Econ34
Food, consumption and the home market in African industrializations

Convenors:
Hazel Gray (University of Edinburgh)
Discussant:
Andrew Bowman (University of Edinburgh)
Stream:
Economy and Development
Location:
50 George Square, G.03
Session slots:
1
Wednesday 12 June, 14:15 - 16:00

Short abstract:

This panel invites papers that explore the linkages between changing patterns of consumption and demand for food, industrial policy and paths of industrialization on the continent.

Long abstract:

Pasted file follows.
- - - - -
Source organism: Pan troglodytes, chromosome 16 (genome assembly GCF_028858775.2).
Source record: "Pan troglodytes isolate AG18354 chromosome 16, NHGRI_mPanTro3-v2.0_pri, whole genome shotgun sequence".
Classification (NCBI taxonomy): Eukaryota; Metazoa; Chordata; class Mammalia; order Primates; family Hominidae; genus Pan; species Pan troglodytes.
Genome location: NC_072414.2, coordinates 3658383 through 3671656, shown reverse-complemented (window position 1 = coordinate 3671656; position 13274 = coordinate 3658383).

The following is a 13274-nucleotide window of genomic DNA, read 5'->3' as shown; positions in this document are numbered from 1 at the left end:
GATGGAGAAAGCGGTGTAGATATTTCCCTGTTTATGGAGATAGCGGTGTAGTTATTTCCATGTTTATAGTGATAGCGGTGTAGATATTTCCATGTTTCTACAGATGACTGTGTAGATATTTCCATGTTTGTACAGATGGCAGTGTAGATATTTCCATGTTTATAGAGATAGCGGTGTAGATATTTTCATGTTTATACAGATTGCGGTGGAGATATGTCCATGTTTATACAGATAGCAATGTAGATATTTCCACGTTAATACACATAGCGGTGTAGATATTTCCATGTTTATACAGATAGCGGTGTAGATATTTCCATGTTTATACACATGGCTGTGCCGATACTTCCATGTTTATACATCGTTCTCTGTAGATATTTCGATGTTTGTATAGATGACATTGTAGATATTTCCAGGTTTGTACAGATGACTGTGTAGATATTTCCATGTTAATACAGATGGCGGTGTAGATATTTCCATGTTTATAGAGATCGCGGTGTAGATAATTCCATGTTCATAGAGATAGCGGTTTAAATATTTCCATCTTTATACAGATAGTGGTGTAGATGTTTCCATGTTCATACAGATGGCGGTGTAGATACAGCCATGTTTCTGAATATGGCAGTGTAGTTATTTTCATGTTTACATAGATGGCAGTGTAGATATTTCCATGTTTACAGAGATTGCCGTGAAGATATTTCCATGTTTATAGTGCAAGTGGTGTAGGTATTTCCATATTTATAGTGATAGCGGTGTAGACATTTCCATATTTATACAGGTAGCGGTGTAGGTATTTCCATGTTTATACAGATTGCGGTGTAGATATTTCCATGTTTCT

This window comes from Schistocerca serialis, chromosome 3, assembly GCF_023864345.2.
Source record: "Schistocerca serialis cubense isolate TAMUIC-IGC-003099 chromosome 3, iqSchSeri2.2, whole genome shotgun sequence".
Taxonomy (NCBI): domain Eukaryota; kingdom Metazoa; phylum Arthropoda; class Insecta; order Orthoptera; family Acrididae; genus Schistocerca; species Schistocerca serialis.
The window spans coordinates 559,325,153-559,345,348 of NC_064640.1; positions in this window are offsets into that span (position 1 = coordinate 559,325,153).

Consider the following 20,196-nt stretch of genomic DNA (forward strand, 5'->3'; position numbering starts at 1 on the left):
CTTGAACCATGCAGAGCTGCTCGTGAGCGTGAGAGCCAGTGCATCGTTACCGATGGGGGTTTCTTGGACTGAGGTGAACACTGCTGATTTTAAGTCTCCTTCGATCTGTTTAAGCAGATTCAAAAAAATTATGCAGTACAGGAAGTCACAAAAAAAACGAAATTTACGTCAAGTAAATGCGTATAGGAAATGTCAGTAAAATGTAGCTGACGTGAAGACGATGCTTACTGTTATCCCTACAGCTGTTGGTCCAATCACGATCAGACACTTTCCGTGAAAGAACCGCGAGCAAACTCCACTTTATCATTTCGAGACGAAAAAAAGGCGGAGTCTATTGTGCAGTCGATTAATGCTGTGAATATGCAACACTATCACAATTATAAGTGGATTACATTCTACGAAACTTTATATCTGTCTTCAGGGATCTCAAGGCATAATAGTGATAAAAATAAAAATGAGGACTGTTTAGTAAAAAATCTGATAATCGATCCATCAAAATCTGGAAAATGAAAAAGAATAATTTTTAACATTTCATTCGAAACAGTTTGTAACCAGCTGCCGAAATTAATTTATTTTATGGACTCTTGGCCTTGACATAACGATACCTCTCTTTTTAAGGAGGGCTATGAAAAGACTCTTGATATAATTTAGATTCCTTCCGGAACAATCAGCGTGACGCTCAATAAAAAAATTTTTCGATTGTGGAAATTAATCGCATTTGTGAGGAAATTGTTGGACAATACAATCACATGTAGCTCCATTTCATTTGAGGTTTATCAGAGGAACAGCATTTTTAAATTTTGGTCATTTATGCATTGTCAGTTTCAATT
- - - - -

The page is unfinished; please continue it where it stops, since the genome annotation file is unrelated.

This panel invites papers that explore the connections between changing patterns of consumption and demand for food, industrial policy and paths of industrialization and agrarian change on the continent. Urbanization and rising incomes are driving significant disruptions in patterns of food consumption across the continent. Imports of food are rising but these changing consumption patterns are also having a significant effect on forms of food production for the home market. Agro-processing makes up a large proportion of the manufacturing base and therefore its characteristics and growth path shed important light on broader processes of economic transformation that are occurring. Correspondingly, the return of industrial policy to many African countries over the past decade has been accompanied by increased focus on promoting agro-processing. Connections with global export markets has been the main focus of research and less is known about the wide array of industrial activities involved in food production for the home market. The challenges of implementing successful industrial policy in the sector are embedded in complex rural and urban political economies and in inter-firm relations across value chains. The questions this panel addresses include the following: How are changing patterns of food demand and consumption affecting processes of industrial and agrarian change? What are the characteristics of agro-processing and how are these changing over time? What kind of industrial policy can best promote the acquisition of capabilities, productivity growth and gainful employment within the sector? How do relations between firms in agro-processing and the state shape contemporary industrial policy?